Media outlets, tech companies, and other organizations that offer digital advertising and collect customer data—including associations—are challenging a slew of new tax bills arising in statehouses around the country.
With the COVID-19 pandemic exerting enormous budget pressure on state and local governments, more states under tight fiscal restraints are looking to raise revenue by taxing online advertising.
Taxing internet ads could raise a lot of money, but business groups strongly oppose the proposals, citing free speech concerns and the negative impact the tax would have on businesses hard hit by the ongoing pandemic and on news organizations that rely heavily on revenue from digital ads.
Leading the way on digital advertising tax plans is Maryland, where Democratic state legislators came up with a proposal at the beginning of last year to levy as much as a 10 percent excise tax on revenue companies receive from selling digital ads that target Maryland IP addresses. Last spring, Maryland Gov. Larry Hogan (R) vetoed the proposed ad tax, which he said was “misguided” and would likely be passed along to Maryland consumers. But earlier this month, state lawmakers adopted the tax, overriding the governor’s veto, seeking to raise about $250 million a year to pay for local education reform initiatives.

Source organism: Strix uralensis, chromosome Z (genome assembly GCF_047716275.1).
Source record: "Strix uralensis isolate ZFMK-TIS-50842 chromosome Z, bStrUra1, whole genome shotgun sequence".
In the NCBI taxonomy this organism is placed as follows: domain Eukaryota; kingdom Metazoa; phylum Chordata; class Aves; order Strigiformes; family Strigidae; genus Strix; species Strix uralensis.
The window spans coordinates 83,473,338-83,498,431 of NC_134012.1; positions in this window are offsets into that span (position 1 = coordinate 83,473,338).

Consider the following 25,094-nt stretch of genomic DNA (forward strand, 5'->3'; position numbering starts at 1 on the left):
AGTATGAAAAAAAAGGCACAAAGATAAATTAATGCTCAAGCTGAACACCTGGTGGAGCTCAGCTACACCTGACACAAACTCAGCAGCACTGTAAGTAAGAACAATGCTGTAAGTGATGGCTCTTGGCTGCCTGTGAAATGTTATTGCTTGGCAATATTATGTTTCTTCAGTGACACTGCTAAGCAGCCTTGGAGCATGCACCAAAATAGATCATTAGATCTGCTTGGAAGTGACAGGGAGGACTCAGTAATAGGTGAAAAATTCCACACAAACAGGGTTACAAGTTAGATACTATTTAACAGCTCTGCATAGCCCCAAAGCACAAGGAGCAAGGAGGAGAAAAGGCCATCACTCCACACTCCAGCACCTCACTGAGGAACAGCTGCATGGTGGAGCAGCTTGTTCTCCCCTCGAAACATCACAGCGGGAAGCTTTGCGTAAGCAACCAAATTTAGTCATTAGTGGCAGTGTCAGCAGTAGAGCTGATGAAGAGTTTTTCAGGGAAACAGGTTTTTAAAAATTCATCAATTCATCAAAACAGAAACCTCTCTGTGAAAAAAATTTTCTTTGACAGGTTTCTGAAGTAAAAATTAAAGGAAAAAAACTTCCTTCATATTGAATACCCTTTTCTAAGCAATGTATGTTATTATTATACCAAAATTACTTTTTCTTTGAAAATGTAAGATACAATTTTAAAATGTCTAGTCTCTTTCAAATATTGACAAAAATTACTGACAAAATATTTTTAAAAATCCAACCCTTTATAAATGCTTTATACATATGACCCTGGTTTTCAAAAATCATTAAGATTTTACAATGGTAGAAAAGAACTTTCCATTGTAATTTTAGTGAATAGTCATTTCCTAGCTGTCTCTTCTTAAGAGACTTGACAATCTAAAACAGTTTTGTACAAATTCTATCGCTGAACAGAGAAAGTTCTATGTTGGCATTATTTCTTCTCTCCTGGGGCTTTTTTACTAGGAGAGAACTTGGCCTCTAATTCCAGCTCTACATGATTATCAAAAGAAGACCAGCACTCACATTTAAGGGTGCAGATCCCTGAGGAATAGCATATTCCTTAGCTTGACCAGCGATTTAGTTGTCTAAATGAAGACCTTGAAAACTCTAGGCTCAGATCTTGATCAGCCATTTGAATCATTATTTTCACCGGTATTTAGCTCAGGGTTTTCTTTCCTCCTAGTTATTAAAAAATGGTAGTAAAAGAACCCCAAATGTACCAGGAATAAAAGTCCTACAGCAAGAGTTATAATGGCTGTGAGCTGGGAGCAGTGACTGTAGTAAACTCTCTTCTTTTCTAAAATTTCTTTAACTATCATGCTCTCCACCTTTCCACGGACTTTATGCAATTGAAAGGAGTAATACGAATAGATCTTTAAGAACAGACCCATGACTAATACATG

The U.S. Chamber of Commerce, the Internet Association, and two other technology trade groups, NetChoice and the Computer and Communications Industry Association, quickly filed a lawsuit, arguing that Maryland’s tax is unfair because it targets only online advertising, not ads that appear in print or on television. Opponents also said the tax would violate the federal Permanent Internet Tax Freedom Act, which prohibits states from enacting “discriminatory taxes on electronic commerce.”
While this legal battle plays out, roughly a dozen other states—including New York, Massachusetts, Indiana, and Washington—are considering ways to tax tech companies and other businesses that advertise online and engage in consumer data collection. New York lawmakers are taking a different approach to the same goal, proposing an excise tax on the sale of personal information businesses collect from any state resident who visits their websites. This proposed bill would impact not just big tech companies but virtually any retailer that has a rewards program or otherwise keeps track of consumer preferences.
“In the last two years there has been an explosion of advertising and data taxes proposed at the state level,” said Dan Jaffe, group executive vice president of the Association of National Advertisers. “These taxes are extremely harmful to businesses as they hamper their ability to sell products and services, which is especially damaging given the current economic climate.”
ANA has formed a broad coalition of organizations, which includes ASAE, to combat these proposals.